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on 20 January 2013
Of course, I'm familiar with Mowgli. Who hasn't seen the clips from Disney's film? I'd never read the book. I found old favourites and surprising insertions. I found rich language and old-fashioned ideas. They must be wonderful to read aloud, to read to an audience. Stories for story-tellers.

This kindle edition had the text of the stories interspersed with the songs or poems in a typewriter-style font. It made them distinctive, but it distracted me from the beauty of them because the font was so much larger, comparatively, and also letters rather widely spaced. I'm never at my best reading poems in a narrative. However they are worth attention, for they flow and ebb like the breathing of the jungle itself.

There are stories here that are old favourites without my ever having read them. Somehow I absorbed Rikki-Tikki-Tavi through the wealth of experience. The descriptions of the animals and their actions are divine. I particularly remarked the way Rikki (a mongoose) tackled his prey, large or small. The story of Toomai of the Elephants was unknown to me, but so rich in its description of the jungle, of the elephant dance, I felt I was there. Maybe I have the advantage of having been on a holiday to watch tigers in the Indian National Parks and reserves, but the descriptions were so vivid I felt I had returned to places I'd been.

The last story, Her Majesty's Servants, has animals performing different duties in the Indian regiments describing their roles and their interaction with man and their purpose as they see it. It reminded me of Captain in Black Beauty, but more, it gave me a vivid flashback to The Maltese Cat, a Rudyard Kipling story I read in an anthology when I was in my teens. Kipling's remarkable ability to consider how animals might see their interaction with the world they are in is neither anthropomorphic nor naturalistic. It is somewhere in between - animals making sense of the madness of the human world, but reciprocating the bonds that humans feel with their animals. What this story offers is insight into history during the time of such conflicts, much as War Horse does. It is a window into a bygone world.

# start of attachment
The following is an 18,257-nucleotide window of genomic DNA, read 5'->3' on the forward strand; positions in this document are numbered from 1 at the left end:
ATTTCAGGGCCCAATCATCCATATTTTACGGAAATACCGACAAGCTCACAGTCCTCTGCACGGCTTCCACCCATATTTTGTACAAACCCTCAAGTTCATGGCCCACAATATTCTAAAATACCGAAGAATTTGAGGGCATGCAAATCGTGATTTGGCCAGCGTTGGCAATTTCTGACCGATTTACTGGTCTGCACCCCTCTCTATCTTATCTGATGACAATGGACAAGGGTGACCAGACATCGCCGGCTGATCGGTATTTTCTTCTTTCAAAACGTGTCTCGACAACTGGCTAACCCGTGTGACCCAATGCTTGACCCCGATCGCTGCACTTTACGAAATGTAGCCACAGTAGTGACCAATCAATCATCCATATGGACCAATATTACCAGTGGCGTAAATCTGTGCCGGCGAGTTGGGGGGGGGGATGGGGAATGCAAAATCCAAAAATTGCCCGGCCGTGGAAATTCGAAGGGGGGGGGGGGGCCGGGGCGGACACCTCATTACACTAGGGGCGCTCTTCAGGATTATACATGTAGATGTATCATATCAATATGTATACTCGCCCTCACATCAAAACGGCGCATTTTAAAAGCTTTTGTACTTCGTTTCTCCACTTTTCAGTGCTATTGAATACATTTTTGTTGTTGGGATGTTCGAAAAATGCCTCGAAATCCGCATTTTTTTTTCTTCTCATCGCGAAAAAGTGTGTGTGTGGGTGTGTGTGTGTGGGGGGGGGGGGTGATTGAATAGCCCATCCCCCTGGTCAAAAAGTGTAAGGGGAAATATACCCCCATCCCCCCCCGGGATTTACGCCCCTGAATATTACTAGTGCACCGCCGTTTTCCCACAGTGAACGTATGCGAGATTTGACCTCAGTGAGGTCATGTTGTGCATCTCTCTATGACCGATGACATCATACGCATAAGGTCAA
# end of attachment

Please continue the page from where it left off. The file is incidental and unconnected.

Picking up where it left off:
Is it relevant to today's teenage reader? I believe so. The richness of the language may also be old-fashioned, but there are plenty of wonderful literary works of that and former periods that are recommended reading. A lover of words, or animals, or travel, or bygone ages, will love this book. Even if the seal story, The White Seal, is a rather jarring incongruency in the middle of an Indian landscape. I wouldn't consider it a book for 7-11 though, unlike the Product Reviewer. But then I'm also reading Professor Branestawm, labelled 9+ years, which I would put in the 7-11 bracket. Maybe my ideas are just different.
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on 13 October 2016
I had no idea till reading this that there was more than just the story of Mowgli in The Jungle Book. Reading this as an adult is interesting because you're reading stories created at a time when you don't expect the author to have as much sympathy with animals as Kipling seems to have, his views are more modern and fitting with our time but I guess have been tempered to fit in with his own. I'd like to read this to my little boy when he's older.
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on 12 April 2014